This was a great interdisciplinary course, relevant for all thinking people.
I have a background in economics and social science (two major applications of model thinking) and thus I was familiar with some of these concepts (e.g. prisoner's dilemma). However, the content was still 75% new, and totally fascinating. Some highlights, that I still remember 8 months later:
- A Standing Ovation model that helps to describe patterns via a specific example of when audiences stand up after a performance based on where they are sitting & internal preferences...provides insights into tipping points
- A simple application of modeling Diversity, by conceiving of it as having different starting points on a terrain while searching for a global optimum. If there are local maxima, you may get stuck on one of them, but with more starting points you are more likely to find the global optimum. Dr. Page has a book on this, and it is an interesting abstract demonstration of the benefit of diversity.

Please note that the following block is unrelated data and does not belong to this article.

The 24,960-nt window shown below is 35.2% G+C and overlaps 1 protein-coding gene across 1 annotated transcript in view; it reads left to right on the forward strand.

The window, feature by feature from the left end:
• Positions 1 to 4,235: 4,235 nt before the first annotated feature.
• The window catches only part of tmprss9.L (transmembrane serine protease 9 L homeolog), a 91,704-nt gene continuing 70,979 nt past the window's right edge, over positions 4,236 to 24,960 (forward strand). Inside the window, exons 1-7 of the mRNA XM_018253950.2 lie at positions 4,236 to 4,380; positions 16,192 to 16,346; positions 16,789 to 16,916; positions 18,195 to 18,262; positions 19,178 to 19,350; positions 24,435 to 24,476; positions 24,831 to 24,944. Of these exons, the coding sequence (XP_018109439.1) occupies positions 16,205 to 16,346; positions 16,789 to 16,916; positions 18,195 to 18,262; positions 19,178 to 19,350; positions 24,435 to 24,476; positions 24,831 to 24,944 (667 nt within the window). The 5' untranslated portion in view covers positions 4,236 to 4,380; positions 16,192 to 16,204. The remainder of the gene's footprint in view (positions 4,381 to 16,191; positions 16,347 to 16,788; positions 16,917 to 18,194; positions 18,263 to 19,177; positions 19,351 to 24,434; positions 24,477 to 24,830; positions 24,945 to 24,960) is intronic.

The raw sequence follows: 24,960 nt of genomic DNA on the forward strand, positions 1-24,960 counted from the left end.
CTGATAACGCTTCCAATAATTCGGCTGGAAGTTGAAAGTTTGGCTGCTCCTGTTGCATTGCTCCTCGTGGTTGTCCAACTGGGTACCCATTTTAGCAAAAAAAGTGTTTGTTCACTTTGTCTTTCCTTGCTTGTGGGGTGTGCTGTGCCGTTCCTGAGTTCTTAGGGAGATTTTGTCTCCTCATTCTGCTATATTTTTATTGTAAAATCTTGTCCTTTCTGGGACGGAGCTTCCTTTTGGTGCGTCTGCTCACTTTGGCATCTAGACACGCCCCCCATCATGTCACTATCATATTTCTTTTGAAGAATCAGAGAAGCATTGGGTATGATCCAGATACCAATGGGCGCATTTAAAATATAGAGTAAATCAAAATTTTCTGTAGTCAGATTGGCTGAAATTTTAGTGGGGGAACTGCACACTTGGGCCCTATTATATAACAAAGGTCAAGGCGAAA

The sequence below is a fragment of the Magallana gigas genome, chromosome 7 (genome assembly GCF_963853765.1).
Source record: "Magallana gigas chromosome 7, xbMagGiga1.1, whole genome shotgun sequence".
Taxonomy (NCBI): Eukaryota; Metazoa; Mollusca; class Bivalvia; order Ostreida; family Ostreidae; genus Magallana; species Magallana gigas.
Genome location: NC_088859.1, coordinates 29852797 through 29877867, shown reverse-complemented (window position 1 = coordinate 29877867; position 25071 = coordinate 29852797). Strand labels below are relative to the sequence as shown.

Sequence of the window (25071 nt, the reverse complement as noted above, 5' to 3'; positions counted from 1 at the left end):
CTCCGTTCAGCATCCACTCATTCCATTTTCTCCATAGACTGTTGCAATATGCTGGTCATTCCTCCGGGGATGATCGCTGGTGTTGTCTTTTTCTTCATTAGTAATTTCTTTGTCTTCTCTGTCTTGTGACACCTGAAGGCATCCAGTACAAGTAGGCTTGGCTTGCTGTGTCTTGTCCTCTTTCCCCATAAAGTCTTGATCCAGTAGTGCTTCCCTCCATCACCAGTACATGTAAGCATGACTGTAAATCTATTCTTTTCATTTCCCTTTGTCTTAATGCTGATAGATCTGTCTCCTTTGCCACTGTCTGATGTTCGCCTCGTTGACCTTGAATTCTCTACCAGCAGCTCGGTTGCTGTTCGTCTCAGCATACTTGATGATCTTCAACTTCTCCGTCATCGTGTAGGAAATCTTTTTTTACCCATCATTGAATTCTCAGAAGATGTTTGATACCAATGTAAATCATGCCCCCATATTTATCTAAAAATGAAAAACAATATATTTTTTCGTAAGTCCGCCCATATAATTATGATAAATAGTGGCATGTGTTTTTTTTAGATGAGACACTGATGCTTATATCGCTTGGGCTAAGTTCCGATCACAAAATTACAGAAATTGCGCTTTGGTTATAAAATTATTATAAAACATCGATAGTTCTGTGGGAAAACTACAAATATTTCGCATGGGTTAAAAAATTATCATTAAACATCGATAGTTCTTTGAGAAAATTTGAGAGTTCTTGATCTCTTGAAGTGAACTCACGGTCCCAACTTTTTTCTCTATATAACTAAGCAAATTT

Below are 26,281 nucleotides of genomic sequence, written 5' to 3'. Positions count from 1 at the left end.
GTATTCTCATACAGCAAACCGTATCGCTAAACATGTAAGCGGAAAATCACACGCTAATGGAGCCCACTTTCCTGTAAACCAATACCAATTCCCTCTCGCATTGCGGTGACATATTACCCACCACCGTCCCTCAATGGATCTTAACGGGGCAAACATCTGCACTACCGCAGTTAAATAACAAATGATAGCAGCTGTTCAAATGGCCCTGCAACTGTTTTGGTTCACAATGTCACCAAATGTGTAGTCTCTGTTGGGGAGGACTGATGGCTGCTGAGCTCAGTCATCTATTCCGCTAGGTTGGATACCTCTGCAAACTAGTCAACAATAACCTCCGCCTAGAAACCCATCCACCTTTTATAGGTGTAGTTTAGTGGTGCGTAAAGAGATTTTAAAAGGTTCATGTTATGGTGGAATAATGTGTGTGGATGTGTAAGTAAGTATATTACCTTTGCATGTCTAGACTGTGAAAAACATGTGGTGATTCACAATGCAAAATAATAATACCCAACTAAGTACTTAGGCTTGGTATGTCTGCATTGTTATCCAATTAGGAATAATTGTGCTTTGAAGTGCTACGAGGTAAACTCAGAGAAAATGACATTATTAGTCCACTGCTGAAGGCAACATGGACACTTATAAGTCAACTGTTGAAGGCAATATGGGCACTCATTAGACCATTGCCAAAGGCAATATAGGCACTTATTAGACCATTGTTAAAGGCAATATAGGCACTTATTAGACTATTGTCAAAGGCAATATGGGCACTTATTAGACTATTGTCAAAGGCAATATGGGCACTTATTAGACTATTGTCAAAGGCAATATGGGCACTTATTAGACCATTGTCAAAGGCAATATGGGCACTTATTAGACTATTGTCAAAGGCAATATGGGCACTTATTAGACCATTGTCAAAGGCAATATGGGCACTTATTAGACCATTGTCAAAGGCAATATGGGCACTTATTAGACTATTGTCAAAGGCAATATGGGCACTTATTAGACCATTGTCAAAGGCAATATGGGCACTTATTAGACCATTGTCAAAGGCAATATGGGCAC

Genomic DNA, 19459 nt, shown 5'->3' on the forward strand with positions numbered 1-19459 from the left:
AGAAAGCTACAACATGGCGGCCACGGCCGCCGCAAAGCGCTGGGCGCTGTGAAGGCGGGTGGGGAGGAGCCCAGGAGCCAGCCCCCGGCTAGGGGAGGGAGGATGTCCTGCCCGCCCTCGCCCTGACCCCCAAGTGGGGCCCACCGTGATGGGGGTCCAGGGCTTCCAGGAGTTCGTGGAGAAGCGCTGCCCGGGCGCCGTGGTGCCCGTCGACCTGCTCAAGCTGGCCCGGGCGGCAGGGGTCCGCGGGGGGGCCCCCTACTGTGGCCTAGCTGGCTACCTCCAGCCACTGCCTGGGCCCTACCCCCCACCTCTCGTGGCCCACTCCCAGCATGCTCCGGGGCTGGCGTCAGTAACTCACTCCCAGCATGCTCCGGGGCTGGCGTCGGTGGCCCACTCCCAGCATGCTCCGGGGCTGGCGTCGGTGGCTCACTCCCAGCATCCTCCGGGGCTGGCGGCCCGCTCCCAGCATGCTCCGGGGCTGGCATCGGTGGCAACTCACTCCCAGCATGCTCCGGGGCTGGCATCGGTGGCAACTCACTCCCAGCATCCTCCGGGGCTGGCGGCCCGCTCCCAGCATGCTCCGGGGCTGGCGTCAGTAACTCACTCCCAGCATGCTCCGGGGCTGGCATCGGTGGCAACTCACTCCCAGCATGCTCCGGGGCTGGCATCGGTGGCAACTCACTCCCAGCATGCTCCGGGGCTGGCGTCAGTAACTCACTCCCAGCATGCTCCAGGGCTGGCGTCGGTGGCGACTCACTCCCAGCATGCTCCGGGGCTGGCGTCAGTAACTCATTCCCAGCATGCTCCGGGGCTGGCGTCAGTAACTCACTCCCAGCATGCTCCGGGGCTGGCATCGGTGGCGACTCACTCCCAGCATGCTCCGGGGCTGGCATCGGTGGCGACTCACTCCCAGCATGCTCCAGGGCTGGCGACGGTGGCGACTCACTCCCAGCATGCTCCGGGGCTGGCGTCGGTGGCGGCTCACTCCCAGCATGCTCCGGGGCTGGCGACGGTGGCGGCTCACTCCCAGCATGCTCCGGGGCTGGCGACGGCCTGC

- Cellular automata, a modeling method of having a grid of cells follow very simple rules about whether to be active or not, based on its neighbors. It is remarkable the kinds of results you can get from very simple rules. You can have simple patterns, complex ones, repeating or seemingly random chaos, from very small alterations, which is very non-intuitive. This helps demonstrate how very simple dynamics can lead to very complex phenomena.
There were several more gems in the course I still remember, such as the forest fire model, the urn model of colored balls, Markov chains, etc., all of which illustrate and shed light on some social phenomena. Drawbacks? It does rely on quite a bit of math--not complex, but there are lots of calculations, which might turn some people off. But the over-arching point of this is that when you see how the math works, you get a better feel for how the phenomena work.
This course has definitely changed the way I think about things, it should be a pre-requisite for understanding the world in the 21st Century.